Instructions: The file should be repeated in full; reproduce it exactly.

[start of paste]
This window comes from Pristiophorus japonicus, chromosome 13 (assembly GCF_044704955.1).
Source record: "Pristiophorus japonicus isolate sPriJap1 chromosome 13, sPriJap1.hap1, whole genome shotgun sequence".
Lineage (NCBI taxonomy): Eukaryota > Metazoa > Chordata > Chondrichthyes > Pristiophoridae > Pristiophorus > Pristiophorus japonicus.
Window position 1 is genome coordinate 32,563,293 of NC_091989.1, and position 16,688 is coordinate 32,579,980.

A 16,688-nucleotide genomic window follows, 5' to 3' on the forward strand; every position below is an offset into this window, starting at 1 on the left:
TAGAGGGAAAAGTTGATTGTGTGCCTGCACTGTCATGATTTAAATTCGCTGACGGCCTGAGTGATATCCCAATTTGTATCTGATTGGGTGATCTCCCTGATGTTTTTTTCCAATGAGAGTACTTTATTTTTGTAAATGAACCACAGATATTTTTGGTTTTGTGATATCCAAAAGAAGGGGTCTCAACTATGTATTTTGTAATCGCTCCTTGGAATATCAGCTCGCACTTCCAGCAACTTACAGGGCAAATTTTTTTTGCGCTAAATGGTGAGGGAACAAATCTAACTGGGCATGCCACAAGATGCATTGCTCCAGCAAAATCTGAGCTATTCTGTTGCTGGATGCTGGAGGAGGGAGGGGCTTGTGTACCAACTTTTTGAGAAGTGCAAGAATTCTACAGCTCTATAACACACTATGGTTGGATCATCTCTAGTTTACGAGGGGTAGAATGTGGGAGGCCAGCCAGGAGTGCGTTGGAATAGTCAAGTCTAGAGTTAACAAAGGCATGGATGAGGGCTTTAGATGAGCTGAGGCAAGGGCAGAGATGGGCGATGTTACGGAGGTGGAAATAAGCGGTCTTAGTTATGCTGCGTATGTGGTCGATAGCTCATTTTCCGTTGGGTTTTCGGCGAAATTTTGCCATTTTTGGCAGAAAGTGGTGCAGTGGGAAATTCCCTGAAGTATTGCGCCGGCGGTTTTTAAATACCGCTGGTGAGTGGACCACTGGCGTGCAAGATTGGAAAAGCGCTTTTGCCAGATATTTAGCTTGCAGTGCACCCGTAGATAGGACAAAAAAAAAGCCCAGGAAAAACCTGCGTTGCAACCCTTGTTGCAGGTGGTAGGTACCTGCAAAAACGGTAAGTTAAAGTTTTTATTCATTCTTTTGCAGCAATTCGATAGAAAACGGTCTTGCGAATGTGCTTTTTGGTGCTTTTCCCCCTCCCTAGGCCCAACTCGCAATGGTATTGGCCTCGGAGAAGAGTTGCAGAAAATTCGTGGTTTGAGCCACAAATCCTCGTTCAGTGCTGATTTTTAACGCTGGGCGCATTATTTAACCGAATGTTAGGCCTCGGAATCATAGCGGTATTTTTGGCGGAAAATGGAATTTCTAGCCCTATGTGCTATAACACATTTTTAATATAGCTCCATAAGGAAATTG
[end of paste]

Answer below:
This window comes from Pristiophorus japonicus, chromosome 13 (assembly GCF_044704955.1).
Source record: "Pristiophorus japonicus isolate sPriJap1 chromosome 13, sPriJap1.hap1, whole genome shotgun sequence".
Lineage (NCBI taxonomy): Eukaryota > Metazoa > Chordata > Chondrichthyes > Pristiophoridae > Pristiophorus > Pristiophorus japonicus.
Window position 1 is genome coordinate 32,563,293 of NC_091989.1, and position 16,688 is coordinate 32,579,980.

A 16,688-nucleotide genomic window follows, 5' to 3' on the forward strand; every position below is an offset into this window, starting at 1 on the left:
TAGAGGGAAAAGTTGATTGTGTGCCTGCACTGTCATGATTTAAATTCGCTGACGGCCTGAGTGATATCCCAATTTGTATCTGATTGGGTGATCTCCCTGATGTTTTTTTCCAATGAGAGTACTTTATTTTTGTAAATGAACCACAGATATTTTTGGTTTTGTGATATCCAAAAGAAGGGGTCTCAACTATGTATTTTGTAATCGCTCCTTGGAATATCAGCTCGCACTTCCAGCAACTTACAGGGCAAATTTTTTTTGCGCTAAATGGTGAGGGAACAAATCTAACTGGGCATGCCACAAGATGCATTGCTCCAGCAAAATCTGAGCTATTCTGTTGCTGGATGCTGGAGGAGGGAGGGGCTTGTGTACCAACTTTTTGAGAAGTGCAAGAATTCTACAGCTCTATAACACACTATGGTTGGATCATCTCTAGTTTACGAGGGGTAGAATGTGGGAGGCCAGCCAGGAGTGCGTTGGAATAGTCAAGTCTAGAGTTAACAAAGGCATGGATGAGGGCTTTAGATGAGCTGAGGCAAGGGCAGAGATGGGCGATGTTACGGAGGTGGAAATAAGCGGTCTTAGTTATGCTGCGTATGTGGTCGATAGCTCATTTTCCGTTGGGTTTTCGGCGAAATTTTGCCATTTTTGGCAGAAAGTGGTGCAGTGGGAAATTCCCTGAAGTATTGCGCCGGCGGTTTTTAAATACCGCTGGTGAGTGGACCACTGGCGTGCAAGATTGGAAAAGCGCTTTTGCCAGATATTTAGCTTGCAGTGCACCCGTAGATAGGACAAAAAAAAAGCCCAGGAAAAACCTGCGTTGCAACCCTTGTTGCAGGTGGTAGGTACCTGCAAAAACGGTAAGTTAAAGTTTTTATTCATTCTTTTGCAGCAATTCGATAGAAAACGGTCTTGCGAATGTGCTTTTTGGTGCTTTTCCCCCTCCCTAGGCCCAACTCGCAATGGTATTGGCCTCGGAGAAGAGTTGCAGAAAATTCGTGGTTTGAGCCACAAATCCTCGTTCAGTGCTGATTTTTAACGCTGGGCGCATTATTTAACCGAATGTTAGGCCTCGGAATCATAGCGGTATTTTTGGCGGAAAATGGAATTTCTAGCCCTATGTGCTATAACACATTTTTAATATAGCTCCATAAGGAAATTG